Polish PM confirms willingness to veto EU budget
WARSAW (POLAND) – Polish Prime Minister Mateusz Morawiecki confirmed to German Chancellor Angela Merkel on Friday that Poland was ready to veto the new European Union budget in a dispute over EU efforts to link the allocation of funds to respect for the rule of law.
The dispute has seen Poland and Hungary block 1.8 trillion euros (1.61 trillion pounds) worth of EU funds, including hundreds of billions due to be disbursed soon to help pull the bloc out of a double-dip recession caused by a second wave of COVID-19.
“I… reaffirmed our readiness to veto the new budget if we do not find a solution that is good for the EU as a whole, not just for some of its members,” Morawiecki wrote on his Facebook page.
The European Union is currently investigating the nationalist governments of Poland and Hungary for undermining the independence of their judiciaries and media. Brussels has sought to attach conditions to the disbursement of EU cash.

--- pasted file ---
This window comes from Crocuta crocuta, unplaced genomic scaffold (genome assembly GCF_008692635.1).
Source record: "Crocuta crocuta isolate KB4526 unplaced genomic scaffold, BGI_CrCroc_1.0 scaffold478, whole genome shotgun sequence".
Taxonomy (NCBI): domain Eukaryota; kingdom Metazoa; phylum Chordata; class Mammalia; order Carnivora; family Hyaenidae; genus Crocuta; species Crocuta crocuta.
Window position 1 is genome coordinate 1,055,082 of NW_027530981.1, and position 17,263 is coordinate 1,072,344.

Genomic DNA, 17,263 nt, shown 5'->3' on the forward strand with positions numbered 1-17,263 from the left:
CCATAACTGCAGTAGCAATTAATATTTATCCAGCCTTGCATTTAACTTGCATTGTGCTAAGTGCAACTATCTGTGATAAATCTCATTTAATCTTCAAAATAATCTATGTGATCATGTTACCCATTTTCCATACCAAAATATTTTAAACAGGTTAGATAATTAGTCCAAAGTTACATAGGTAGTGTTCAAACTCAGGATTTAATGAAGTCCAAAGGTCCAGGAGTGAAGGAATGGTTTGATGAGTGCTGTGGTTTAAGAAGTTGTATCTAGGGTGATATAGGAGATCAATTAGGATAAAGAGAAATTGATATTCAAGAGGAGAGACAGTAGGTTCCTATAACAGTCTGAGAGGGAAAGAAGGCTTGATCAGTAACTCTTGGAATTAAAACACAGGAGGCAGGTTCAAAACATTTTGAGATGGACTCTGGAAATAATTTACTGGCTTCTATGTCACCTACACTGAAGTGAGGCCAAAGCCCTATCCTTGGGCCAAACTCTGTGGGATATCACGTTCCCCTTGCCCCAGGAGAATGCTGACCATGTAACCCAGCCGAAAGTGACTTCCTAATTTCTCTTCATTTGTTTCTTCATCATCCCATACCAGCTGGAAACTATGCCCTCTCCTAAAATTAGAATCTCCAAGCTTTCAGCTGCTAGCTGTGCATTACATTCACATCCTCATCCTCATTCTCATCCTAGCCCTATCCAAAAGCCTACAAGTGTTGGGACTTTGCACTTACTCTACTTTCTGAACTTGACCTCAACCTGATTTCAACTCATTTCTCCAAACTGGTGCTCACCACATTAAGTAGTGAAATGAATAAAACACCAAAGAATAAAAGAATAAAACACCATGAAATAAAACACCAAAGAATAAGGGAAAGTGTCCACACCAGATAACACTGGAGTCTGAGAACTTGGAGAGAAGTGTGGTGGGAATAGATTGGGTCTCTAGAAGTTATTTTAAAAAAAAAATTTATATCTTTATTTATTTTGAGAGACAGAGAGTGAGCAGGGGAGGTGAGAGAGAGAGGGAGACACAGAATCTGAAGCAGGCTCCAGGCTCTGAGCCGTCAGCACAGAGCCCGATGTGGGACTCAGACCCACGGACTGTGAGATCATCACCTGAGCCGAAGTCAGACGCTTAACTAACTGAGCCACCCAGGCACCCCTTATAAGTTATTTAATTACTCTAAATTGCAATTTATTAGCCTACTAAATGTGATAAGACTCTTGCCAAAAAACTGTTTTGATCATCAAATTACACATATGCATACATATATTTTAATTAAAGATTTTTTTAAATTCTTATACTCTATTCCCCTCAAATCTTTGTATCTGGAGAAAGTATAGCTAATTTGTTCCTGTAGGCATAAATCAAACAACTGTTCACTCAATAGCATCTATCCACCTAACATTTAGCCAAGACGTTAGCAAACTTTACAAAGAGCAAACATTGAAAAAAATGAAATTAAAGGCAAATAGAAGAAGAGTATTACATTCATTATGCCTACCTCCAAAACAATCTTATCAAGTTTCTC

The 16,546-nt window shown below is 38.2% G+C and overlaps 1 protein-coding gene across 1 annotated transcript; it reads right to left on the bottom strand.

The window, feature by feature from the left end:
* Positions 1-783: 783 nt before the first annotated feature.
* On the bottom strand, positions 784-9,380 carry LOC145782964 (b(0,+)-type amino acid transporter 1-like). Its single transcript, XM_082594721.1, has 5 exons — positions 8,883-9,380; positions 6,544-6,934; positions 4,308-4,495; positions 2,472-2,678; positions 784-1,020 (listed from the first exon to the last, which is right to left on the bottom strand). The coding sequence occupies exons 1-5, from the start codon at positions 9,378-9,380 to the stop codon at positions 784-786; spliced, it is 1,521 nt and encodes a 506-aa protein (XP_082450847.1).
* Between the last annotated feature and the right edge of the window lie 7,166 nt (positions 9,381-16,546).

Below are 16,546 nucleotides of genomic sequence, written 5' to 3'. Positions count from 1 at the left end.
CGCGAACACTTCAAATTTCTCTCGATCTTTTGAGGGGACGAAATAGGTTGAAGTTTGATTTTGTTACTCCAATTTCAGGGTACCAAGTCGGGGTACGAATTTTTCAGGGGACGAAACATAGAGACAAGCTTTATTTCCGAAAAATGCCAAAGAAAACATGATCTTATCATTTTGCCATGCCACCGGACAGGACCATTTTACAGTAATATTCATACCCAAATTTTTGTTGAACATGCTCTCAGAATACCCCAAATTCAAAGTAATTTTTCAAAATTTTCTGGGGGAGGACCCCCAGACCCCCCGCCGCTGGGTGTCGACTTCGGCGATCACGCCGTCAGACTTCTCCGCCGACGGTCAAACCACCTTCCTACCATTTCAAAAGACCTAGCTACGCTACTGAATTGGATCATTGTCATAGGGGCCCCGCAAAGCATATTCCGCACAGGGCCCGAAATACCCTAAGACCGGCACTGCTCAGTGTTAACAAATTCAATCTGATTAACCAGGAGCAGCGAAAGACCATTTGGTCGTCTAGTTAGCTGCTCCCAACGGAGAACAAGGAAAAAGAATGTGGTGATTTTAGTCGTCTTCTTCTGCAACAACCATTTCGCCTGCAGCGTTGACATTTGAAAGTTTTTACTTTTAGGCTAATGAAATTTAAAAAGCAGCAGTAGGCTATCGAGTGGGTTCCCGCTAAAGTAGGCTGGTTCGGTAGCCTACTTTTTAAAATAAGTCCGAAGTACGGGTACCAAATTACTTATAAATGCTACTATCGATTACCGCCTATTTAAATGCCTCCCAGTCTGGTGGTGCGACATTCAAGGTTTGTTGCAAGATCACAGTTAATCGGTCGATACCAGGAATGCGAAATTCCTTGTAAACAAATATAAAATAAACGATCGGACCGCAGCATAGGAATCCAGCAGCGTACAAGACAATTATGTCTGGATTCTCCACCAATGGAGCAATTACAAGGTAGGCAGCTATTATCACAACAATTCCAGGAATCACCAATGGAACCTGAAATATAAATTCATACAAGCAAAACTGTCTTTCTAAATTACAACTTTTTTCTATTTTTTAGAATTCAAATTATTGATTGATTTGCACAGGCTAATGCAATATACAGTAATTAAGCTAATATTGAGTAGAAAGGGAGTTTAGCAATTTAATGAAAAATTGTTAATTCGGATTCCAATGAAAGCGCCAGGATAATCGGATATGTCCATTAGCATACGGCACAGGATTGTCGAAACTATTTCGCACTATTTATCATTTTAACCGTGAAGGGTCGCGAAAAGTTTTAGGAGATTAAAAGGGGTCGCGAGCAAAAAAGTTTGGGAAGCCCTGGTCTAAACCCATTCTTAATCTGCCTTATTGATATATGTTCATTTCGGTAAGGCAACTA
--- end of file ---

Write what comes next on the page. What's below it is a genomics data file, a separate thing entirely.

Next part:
“Today I told the (German) chancellor that Poland expects further work to find a solution as soon as possible that would guarantee the rights of all Member States and respect treaty procedures,” Morawiecki wrote.
On Thursday he held talks in Budapest with Hungarian Prime Minister Viktor Orban. The two allies issued a joint declaration saying the EU could not attach rule-of-law conditions to funds unless the bloc changed its founding treaty.
Polish government spokesman Piotr Muller told state-run news agency PAP on Friday Morawiecki had sent European Commission President Ursula von der Leyen a second letter concerning the attempt to link the funds to rule-of-law concerns.